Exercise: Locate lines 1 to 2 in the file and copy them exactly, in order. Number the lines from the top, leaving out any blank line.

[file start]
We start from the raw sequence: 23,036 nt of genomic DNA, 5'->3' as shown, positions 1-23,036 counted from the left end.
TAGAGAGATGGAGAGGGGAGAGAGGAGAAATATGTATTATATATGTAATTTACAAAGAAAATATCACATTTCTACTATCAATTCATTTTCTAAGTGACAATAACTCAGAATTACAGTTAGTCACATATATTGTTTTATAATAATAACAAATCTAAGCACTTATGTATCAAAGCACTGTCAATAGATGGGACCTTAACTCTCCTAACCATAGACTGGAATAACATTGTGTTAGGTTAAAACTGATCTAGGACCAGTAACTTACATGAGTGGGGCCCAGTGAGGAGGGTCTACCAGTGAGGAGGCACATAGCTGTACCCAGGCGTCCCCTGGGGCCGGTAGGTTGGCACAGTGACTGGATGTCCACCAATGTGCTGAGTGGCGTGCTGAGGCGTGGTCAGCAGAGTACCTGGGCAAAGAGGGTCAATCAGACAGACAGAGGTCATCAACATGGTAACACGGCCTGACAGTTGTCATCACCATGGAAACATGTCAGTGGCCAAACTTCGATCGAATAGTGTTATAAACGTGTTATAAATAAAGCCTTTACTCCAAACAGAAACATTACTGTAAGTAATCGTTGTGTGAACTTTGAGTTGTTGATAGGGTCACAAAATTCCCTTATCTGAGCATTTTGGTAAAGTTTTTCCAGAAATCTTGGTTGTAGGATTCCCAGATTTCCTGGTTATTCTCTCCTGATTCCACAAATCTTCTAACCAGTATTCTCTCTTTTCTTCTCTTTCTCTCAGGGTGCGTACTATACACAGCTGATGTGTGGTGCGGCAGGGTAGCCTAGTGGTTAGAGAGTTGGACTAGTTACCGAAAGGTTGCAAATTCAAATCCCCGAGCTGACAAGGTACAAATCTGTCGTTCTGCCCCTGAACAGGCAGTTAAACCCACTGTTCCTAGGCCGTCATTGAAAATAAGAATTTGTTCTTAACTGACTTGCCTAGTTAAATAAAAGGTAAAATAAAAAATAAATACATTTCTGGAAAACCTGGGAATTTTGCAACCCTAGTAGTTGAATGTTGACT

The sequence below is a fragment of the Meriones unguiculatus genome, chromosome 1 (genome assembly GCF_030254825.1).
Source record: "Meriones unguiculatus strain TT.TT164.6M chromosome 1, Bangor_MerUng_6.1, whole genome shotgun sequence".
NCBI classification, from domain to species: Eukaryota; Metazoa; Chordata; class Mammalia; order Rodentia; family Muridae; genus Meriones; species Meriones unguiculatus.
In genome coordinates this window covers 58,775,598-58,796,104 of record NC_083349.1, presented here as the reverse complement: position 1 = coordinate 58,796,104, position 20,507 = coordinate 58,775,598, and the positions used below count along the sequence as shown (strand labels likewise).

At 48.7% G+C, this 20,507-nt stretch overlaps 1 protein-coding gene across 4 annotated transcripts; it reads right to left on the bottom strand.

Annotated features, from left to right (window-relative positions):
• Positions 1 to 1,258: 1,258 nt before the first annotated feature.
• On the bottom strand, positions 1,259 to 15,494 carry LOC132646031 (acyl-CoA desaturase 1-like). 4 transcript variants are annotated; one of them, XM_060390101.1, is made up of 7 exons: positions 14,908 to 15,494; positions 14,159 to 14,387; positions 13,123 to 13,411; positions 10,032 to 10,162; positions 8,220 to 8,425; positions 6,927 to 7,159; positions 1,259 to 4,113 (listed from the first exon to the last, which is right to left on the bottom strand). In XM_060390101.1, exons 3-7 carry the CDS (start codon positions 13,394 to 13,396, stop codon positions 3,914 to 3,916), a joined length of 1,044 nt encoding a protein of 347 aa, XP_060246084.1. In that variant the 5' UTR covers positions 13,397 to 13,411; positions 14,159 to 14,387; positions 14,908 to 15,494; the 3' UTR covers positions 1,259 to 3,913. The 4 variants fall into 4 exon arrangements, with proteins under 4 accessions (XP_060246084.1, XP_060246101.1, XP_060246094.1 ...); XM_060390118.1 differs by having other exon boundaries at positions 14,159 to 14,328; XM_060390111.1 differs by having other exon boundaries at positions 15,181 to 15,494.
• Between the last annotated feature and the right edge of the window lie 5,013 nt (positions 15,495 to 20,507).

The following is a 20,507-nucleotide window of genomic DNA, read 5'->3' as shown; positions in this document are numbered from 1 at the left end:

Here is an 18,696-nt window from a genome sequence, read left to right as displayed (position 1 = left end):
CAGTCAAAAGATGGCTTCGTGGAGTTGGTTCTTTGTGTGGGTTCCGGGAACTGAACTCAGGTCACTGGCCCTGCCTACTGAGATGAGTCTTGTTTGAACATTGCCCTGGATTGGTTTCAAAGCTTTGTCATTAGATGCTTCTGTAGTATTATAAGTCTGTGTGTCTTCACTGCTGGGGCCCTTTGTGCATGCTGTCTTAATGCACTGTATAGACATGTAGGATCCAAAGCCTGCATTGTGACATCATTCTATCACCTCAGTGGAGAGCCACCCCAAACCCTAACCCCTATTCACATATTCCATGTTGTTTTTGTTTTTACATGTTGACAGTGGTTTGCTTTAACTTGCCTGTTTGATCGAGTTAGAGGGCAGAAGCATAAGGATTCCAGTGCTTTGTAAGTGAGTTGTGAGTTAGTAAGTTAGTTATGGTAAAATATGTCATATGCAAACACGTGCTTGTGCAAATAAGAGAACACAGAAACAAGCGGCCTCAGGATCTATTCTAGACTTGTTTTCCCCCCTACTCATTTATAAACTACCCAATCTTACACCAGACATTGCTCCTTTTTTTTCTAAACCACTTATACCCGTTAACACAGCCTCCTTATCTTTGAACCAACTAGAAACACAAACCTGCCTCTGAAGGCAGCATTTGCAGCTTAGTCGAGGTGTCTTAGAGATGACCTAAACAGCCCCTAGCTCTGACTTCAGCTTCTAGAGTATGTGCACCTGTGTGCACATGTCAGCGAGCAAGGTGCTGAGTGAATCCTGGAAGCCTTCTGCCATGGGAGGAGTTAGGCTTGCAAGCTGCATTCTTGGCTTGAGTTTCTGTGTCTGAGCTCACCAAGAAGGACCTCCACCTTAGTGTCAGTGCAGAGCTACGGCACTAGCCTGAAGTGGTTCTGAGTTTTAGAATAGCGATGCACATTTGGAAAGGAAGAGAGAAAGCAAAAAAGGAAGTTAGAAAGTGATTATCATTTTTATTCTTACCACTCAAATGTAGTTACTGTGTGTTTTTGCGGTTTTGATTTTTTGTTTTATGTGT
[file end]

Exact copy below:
We start from the raw sequence: 23,036 nt of genomic DNA, 5'->3' as shown, positions 1-23,036 counted from the left end.
TAGAGAGATGGAGAGGGGAGAGAGGAGAAATATGTATTATATATGTAATTTACAAAGAAAATATCACATTTCTACTATCAATTCATTTTCTAAGTGACAATAACTCAGAATTACAGTTAGTCACATATATTGTTTTATAATAATAACAAATCTAAGCACTTATGTATCAAAGCACTGTCAATAGATGGGACCTTAACTCTCCTAACCATAGACTGGAATAACATTGTGTTAGGTTAAAACTGATCTAGGACCAGTAACTTACATGAGTGGGGCCCAGTGAGGAGGGTCTACCAGTGAGGAGGCACATAGCTGTACCCAGGCGTCCCCTGGGGCCGGTAGGTTGGCACAGTGACTGGATGTCCACCAATGTGCTGAGTGGCGTGCTGAGGCGTGGTCAGCAGAGTACCTGGGCAAAGAGGGTCAATCAGACAGACAGAGGTCATCAACATGGTAACACGGCCTGACAGTTGTCATCACCATGGAAACATGTCAGTGGCCAAACTTCGATCGAATAGTGTTATAAACGTGTTATAAATAAAGCCTTTACTCCAAACAGAAACATTACTGTAAGTAATCGTTGTGTGAACTTTGAGTTGTTGATAGGGTCACAAAATTCCCTTATCTGAGCATTTTGGTAAAGTTTTTCCAGAAATCTTGGTTGTAGGATTCCCAGATTTCCTGGTTATTCTCTCCTGATTCCACAAATCTTCTAACCAGTATTCTCTCTTTTCTTCTCTTTCTCTCAGGGTGCGTACTATACACAGCTGATGTGTGGTGCGGCAGGGTAGCCTAGTGGTTAGAGAGTTGGACTAGTTACCGAAAGGTTGCAAATTCAAATCCCCGAGCTGACAAGGTACAAATCTGTCGTTCTGCCCCTGAACAGGCAGTTAAACCCACTGTTCCTAGGCCGTCATTGAAAATAAGAATTTGTTCTTAACTGACTTGCCTAGTTAAATAAAAGGTAAAATAAAAAATAAATACATTTCTGGAAAACCTGGGAATTTTGCAACCCTAGTAGTTGAATGTTGACT